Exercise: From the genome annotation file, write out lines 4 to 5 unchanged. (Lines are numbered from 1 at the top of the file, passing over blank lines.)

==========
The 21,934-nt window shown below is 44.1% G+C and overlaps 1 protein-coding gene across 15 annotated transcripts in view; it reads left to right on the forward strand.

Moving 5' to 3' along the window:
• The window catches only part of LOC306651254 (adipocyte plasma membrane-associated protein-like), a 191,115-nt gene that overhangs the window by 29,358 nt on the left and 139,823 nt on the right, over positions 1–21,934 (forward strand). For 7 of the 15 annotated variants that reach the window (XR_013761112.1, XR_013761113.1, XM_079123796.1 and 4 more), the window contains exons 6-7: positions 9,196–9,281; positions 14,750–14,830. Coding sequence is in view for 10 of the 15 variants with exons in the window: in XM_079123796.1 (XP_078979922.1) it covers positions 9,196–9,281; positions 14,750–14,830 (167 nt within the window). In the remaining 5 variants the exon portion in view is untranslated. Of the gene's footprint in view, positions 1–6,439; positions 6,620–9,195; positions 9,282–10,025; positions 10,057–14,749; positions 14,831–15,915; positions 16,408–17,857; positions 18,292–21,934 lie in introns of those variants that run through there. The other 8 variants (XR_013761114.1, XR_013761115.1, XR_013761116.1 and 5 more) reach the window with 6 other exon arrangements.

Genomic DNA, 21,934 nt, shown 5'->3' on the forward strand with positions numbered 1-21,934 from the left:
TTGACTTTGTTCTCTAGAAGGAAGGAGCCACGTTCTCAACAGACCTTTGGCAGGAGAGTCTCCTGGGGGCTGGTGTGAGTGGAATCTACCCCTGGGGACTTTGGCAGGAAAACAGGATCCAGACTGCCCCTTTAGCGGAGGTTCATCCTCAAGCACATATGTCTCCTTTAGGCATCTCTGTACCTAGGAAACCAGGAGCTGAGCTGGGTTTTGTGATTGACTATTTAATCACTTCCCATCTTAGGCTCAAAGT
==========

Genomic DNA, 21,934 nt, shown 5'->3' on the forward strand with positions numbered 1-21,934 from the left:
TTGACTTTGTTCTCTAGAAGGAAGGAGCCACGTTCTCAACAGACCTTTGGCAGGAGAGTCTCCTGGGGGCTGGTGTGAGTGGAATCTACCCCTGGGGACTTTGGCAGGAAAACAGGATCCAGACTGCCCCTTTAGCGGAGGTTCATCCTCAAGCACATATGTCTCCTTTAGGCATCTCTGTACCTAGGAAACCAGGAGCTGAGCTGGGTTTTGTGATTGACTATTTAATCACTTCCCATCTTAGGCTCAAAGT